MA: Let’s talk about China for a second. There have been instances where China is alleged to have perpetuated human rights abuses against their own citizens. Some of the ways that they block internet access and otherwise monitor their citizens is using US technology: hardware from Cisco, software from Microsoft, and other companies. Do you have a position on whether US companies should have any restrictions at all on doing business with countries in ways that might perpetuate human rights abuses?

RP: Probably not, because I think about human right abuses in this country and that’s were I have a responsibility. If you think of the trends since
9-11 we’re violating individual rights right and left and continuously in the congress so I hardly can take the position that I am going to instruct and tell the Chinese what we can do or restrict you or somebody else from dealing with china if they are not following things perfectly. It’s an issue and we can speak out and we can voluntarily boycott. But I’m not going to write laws what they can and can’t do with china.

MA: Fair enough. Lets talk about education fro a moment. There are some statistics that suggest the U.S. is falling behind in terms of the per capita basis in encouraging youngsters to study math and science and go into technology fields. Do you think the government has any place or ability to help bridge the gap when it comes to technology education.

RP: Well the federal government has no legal responsibility or authority to do so. If you happen to belong to a local school district and they’re not doing the job, yes you can run for school board and emphasize certain things. That’s generally how the system has worked over the many years of our history. But what we need is more competition in schools. This is similar to the question “well they’re not doing well in spelling”, but lo and behold if you have home schoolers and private schoolers they do very well in spelling or in arithmetic. Why can’t we do the same way with technology? We need more competition. We need more local control. We need the families and parents in charge and I think we would solve a lot of these problems. But if it’s a reflection of a culture where people are lazy and they don’t want to study — I don’t happen to believe that’s the way we are.
I think it’s the meddling in our school system, more concerned about all our money going to Washington and then coming back, with worrying about “No Child Left Behind”, and living up to regulations and lack of funding because we don’t have as much money. I think that’s where the real problem lies.

MA: And with identity theft. Identity theft has been around for ever, but the internet has made it really easy for people to gather information and then exploit it as well and make money that way. It’s a huge multibillion dollar a year issue. Can the government, or should the government, do anything more than they currently are to try and stop it?

RP: Yeah, I think there definitely is a role because this is theft, this is fraud and people aught to go to jail for this and I think the fact that we do have at the federal level a responsibility to promote interstate trade and not impede trade. So, I think under those conditions the government should. But too often the government does the opposite, just seeing how they have forced us to use the social security number as our identifier. So they have literally enhanced.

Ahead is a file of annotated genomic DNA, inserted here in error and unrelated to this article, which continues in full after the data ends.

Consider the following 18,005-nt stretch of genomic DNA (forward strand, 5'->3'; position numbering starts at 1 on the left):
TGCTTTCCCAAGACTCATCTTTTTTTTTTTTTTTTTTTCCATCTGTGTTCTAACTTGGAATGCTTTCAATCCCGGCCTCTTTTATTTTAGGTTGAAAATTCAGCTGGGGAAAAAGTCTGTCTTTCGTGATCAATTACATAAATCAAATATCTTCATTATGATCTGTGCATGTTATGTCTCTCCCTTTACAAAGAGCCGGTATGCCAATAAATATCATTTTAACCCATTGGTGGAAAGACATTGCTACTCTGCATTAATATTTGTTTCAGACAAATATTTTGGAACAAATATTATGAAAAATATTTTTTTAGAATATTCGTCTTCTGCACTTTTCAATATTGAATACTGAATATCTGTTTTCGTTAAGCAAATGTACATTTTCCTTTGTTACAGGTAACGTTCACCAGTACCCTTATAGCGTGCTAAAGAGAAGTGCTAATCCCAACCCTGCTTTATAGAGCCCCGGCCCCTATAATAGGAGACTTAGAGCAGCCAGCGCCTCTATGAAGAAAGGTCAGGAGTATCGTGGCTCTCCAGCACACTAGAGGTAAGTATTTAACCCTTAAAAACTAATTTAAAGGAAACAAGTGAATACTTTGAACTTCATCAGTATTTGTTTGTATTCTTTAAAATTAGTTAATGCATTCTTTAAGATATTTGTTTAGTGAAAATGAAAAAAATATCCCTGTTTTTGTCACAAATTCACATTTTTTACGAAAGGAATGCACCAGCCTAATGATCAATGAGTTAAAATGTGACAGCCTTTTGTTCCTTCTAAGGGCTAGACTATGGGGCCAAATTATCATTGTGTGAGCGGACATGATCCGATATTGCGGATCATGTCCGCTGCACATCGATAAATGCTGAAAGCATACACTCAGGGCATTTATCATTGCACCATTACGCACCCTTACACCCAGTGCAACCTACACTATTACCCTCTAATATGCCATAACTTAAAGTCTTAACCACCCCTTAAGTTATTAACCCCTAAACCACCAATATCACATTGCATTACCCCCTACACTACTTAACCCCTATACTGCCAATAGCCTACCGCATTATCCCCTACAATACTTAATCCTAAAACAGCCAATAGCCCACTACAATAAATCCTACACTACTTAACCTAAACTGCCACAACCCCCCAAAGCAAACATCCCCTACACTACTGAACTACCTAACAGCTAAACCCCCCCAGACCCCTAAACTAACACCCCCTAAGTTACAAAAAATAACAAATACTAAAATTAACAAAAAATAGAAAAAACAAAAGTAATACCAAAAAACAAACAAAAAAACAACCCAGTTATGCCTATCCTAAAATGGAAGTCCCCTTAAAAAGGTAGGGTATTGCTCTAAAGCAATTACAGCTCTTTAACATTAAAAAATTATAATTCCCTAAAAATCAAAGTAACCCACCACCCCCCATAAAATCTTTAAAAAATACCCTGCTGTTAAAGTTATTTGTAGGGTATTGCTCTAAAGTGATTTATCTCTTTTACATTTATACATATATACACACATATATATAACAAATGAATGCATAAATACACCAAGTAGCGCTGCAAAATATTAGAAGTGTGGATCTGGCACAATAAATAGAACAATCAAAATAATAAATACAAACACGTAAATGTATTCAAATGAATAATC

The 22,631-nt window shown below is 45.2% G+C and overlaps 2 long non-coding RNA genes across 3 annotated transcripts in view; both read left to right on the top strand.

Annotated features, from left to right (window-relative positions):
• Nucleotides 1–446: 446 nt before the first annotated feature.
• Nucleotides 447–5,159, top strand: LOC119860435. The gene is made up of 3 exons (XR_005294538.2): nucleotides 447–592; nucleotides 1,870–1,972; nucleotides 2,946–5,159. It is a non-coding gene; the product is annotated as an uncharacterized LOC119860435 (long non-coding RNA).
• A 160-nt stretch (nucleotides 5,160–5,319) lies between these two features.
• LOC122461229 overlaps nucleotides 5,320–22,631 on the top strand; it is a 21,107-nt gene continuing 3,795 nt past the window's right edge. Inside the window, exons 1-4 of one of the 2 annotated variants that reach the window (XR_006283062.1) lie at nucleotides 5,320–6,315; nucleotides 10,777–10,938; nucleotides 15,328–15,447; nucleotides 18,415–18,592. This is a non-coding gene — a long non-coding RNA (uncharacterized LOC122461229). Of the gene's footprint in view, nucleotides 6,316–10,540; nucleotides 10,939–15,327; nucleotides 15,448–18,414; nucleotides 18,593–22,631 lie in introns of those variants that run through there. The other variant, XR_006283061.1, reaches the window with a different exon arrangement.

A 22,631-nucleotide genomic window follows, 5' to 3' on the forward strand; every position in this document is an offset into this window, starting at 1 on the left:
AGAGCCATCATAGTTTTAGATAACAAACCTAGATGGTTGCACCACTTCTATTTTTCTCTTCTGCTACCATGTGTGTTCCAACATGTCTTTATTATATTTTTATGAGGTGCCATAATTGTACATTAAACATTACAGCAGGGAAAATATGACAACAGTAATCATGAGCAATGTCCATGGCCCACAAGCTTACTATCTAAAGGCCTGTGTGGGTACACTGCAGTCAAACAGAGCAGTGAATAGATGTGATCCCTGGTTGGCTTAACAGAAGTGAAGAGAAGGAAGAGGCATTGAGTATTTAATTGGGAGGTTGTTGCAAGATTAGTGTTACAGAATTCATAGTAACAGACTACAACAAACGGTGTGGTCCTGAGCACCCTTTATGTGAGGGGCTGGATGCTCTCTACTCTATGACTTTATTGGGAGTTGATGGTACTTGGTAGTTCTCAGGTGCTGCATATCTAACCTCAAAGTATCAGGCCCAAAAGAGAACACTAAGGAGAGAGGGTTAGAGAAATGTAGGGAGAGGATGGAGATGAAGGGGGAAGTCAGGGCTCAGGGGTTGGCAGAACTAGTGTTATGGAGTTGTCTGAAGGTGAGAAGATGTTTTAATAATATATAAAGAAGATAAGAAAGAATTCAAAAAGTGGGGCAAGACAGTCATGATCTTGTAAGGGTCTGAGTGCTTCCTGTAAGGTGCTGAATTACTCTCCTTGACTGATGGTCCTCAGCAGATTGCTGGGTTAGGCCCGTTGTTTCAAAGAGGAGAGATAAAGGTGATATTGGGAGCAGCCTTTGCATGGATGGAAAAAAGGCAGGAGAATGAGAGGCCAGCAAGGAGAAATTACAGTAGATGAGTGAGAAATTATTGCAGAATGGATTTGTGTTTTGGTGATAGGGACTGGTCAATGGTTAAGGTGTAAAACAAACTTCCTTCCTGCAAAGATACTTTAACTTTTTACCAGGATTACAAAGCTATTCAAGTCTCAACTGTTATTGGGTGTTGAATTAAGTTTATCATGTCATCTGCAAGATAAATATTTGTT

MA: They’ve made it easy

RP: They made it easy for us. to make that more honest and good. But I think most of these. I think the interstate commerce clause which means that we don’t want to impede trade and communications as well as the issue of fraud.
There is definitely a responsibility for government to be involved. That to me is also a very complex technological matter, that that deals with. You know some times the private sources can also protect us on the internet as well, where there are some protective devices. I’m betting that private sources are going to come up with better devices than government will ever do.

MA: Interesting. I have a specific question on intellectual property. You know, we’re seeing the record labels and now more often the movie studios, through their organizations, start to sue individuals, even put people in jail, for file trading. Do you think that intellectual property protections of those property rights are important enough to enforce on the individual level for people in the US, sue them put people in jail.

RP: Well, I don’t have a complete answer for that. I think people who steal deserve to be punished. When they start talking about a 16 year old that took something off the internet and put him in jail, it gets a little more complex. But once again I think that technology is what’s eventually going to solve this problem, because I can’t imagine us having a federal police force going out and checking every individual who might have taken something off the internet. To me it’s the complexity of saying playing FM music in a restaurant is breaking the law because you weren’t authorized to do this.
But once the music is floating around, how many policemen are you going to have find out who turned on what radio where. So there’s a limit in the practicality of how this can be used.